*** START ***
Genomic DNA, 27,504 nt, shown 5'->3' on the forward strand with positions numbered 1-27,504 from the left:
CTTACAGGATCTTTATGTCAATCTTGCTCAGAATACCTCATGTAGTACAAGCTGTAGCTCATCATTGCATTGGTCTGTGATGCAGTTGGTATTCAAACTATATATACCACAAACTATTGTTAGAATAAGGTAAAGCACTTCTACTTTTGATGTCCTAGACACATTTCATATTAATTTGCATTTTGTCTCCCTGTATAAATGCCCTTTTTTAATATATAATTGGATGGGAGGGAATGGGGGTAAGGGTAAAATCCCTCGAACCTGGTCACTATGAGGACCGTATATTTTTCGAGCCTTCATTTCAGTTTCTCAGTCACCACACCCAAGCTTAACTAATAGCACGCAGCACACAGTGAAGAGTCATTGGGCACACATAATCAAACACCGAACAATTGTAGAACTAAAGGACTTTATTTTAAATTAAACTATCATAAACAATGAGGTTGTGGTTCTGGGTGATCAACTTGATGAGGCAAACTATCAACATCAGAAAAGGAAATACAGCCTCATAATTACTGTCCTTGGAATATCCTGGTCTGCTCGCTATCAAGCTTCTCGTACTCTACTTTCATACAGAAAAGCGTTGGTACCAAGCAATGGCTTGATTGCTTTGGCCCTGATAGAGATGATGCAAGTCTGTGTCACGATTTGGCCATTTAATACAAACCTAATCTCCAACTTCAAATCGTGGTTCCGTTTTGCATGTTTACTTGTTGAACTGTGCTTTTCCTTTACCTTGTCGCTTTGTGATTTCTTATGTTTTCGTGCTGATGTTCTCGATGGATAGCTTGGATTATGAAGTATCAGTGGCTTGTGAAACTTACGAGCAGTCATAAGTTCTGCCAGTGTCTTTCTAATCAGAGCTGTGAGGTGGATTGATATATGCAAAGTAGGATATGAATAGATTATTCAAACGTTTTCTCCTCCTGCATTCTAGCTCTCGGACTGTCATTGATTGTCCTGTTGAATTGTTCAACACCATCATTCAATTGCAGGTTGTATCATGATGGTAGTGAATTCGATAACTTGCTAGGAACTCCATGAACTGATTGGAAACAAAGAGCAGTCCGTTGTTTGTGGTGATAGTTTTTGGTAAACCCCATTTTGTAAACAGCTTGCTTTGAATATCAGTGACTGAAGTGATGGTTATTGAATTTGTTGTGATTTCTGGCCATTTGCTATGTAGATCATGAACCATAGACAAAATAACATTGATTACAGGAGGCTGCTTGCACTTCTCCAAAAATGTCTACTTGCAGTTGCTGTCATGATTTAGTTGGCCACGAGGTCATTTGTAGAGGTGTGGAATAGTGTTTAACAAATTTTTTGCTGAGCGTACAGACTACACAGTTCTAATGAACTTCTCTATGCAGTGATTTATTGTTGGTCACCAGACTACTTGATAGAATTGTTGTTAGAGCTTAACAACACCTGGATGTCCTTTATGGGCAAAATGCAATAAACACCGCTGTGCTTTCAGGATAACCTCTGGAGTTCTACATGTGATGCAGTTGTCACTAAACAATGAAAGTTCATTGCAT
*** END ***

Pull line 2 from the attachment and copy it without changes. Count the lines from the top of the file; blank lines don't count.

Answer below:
CTTACAGGATCTTTATGTCAATCTTGCTCAGAATACCTCATGTAGTACAAGCTGTAGCTCATCATTGCATTGGTCTGTGATGCAGTTGGTATTCAAACTATATATACCACAAACTATTGTTAGAATAAGGTAAAGCACTTCTACTTTTGATGTCCTAGACACATTTCATATTAATTTGCATTTTGTCTCCCTGTATAAATGCCCTTTTTTAATATATAATTGGATGGGAGGGAATGGGGGTAAGGGTAAAATCCCTCGAACCTGGTCACTATGAGGACCGTATATTTTTCGAGCCTTCATTTCAGTTTCTCAGTCACCACACCCAAGCTTAACTAATAGCACGCAGCACACAGTGAAGAGTCATTGGGCACACATAATCAAACACCGAACAATTGTAGAACTAAAGGACTTTATTTTAAATTAAACTATCATAAACAATGAGGTTGTGGTTCTGGGTGATCAACTTGATGAGGCAAACTATCAACATCAGAAAAGGAAATACAGCCTCATAATTACTGTCCTTGGAATATCCTGGTCTGCTCGCTATCAAGCTTCTCGTACTCTACTTTCATACAGAAAAGCGTTGGTACCAAGCAATGGCTTGATTGCTTTGGCCCTGATAGAGATGATGCAAGTCTGTGTCACGATTTGGCCATTTAATACAAACCTAATCTCCAACTTCAAATCGTGGTTCCGTTTTGCATGTTTACTTGTTGAACTGTGCTTTTCCTTTACCTTGTCGCTTTGTGATTTCTTATGTTTTCGTGCTGATGTTCTCGATGGATAGCTTGGATTATGAAGTATCAGTGGCTTGTGAAACTTACGAGCAGTCATAAGTTCTGCCAGTGTCTTTCTAATCAGAGCTGTGAGGTGGATTGATATATGCAAAGTAGGATATGAATAGATTATTCAAACGTTTTCTCCTCCTGCATTCTAGCTCTCGGACTGTCATTGATTGTCCTGTTGAATTGTTCAACACCATCATTCAATTGCAGGTTGTATCATGATGGTAGTGAATTCGATAACTTGCTAGGAACTCCATGAACTGATTGGAAACAAAGAGCAGTCCGTTGTTTGTGGTGATAGTTTTTGGTAAACCCCATTTTGTAAACAGCTTGCTTTGAATATCAGTGACTGAAGTGATGGTTATTGAATTTGTTGTGATTTCTGGCCATTTGCTATGTAGATCATGAACCATAGACAAAATAACATTGATTACAGGAGGCTGCTTGCACTTCTCCAAAAATGTCTACTTGCAGTTGCTGTCATGATTTAGTTGGCCACGAGGTCATTTGTAGAGGTGTGGAATAGTGTTTAACAAATTTTTTGCTGAGCGTACAGACTACACAGTTCTAATGAACTTCTCTATGCAGTGATTTATTGTTGGTCACCAGACTACTTGATAGAATTGTTGTTAGAGCTTAACAACACCTGGATGTCCTTTATGGGCAAAATGCAATAAACACCGCTGTGCTTTCAGGATAACCTCTGGAGTTCTACATGTGATGCAGTTGTCACTAAACAATGAAAGTTCATTGCAT